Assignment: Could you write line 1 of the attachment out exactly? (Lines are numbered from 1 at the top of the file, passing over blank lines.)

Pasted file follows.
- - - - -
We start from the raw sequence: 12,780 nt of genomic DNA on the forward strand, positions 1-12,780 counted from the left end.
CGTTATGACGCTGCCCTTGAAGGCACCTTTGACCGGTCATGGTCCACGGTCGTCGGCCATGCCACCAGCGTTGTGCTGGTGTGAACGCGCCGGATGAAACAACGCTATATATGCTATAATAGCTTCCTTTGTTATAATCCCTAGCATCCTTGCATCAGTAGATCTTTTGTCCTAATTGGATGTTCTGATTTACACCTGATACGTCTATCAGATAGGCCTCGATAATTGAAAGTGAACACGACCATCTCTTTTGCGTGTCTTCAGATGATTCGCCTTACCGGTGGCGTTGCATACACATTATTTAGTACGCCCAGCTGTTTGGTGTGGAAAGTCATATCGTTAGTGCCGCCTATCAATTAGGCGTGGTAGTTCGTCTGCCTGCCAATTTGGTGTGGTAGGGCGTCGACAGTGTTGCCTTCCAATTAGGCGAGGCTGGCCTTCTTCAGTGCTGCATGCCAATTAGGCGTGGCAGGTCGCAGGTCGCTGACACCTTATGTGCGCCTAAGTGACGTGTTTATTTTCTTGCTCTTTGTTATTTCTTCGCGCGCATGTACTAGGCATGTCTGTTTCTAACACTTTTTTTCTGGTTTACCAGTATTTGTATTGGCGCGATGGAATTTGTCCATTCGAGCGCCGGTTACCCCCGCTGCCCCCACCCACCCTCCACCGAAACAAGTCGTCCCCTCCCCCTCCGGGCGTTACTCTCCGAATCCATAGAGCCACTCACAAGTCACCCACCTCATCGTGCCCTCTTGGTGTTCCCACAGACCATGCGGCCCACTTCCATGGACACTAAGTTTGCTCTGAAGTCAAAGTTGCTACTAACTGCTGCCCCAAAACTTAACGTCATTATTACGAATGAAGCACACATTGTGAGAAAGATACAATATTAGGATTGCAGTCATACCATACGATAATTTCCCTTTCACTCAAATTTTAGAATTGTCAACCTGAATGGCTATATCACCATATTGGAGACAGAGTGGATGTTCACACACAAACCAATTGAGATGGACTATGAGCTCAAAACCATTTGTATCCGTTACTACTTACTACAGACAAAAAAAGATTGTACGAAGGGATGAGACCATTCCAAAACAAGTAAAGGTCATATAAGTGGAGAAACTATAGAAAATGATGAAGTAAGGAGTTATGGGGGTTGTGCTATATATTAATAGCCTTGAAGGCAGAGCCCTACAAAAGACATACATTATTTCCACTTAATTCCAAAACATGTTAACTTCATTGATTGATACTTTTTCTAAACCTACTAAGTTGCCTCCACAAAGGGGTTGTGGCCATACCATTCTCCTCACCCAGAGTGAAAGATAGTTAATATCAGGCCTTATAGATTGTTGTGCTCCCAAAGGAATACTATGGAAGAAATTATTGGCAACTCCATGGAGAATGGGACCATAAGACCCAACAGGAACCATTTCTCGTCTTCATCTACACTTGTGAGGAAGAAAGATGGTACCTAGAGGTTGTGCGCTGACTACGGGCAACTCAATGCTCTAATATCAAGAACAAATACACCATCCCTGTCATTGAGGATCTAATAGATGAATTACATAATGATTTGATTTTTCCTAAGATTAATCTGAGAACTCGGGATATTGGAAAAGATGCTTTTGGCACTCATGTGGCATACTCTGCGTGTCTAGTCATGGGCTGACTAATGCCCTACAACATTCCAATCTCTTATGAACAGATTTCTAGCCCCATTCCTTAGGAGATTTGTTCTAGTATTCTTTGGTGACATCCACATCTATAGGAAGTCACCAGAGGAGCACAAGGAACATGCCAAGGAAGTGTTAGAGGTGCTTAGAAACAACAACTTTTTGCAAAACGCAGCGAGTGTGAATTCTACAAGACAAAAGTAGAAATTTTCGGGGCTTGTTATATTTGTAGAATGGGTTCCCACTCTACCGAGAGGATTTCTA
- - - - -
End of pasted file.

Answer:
We start from the raw sequence: 12,780 nt of genomic DNA on the forward strand, positions 1-12,780 counted from the left end.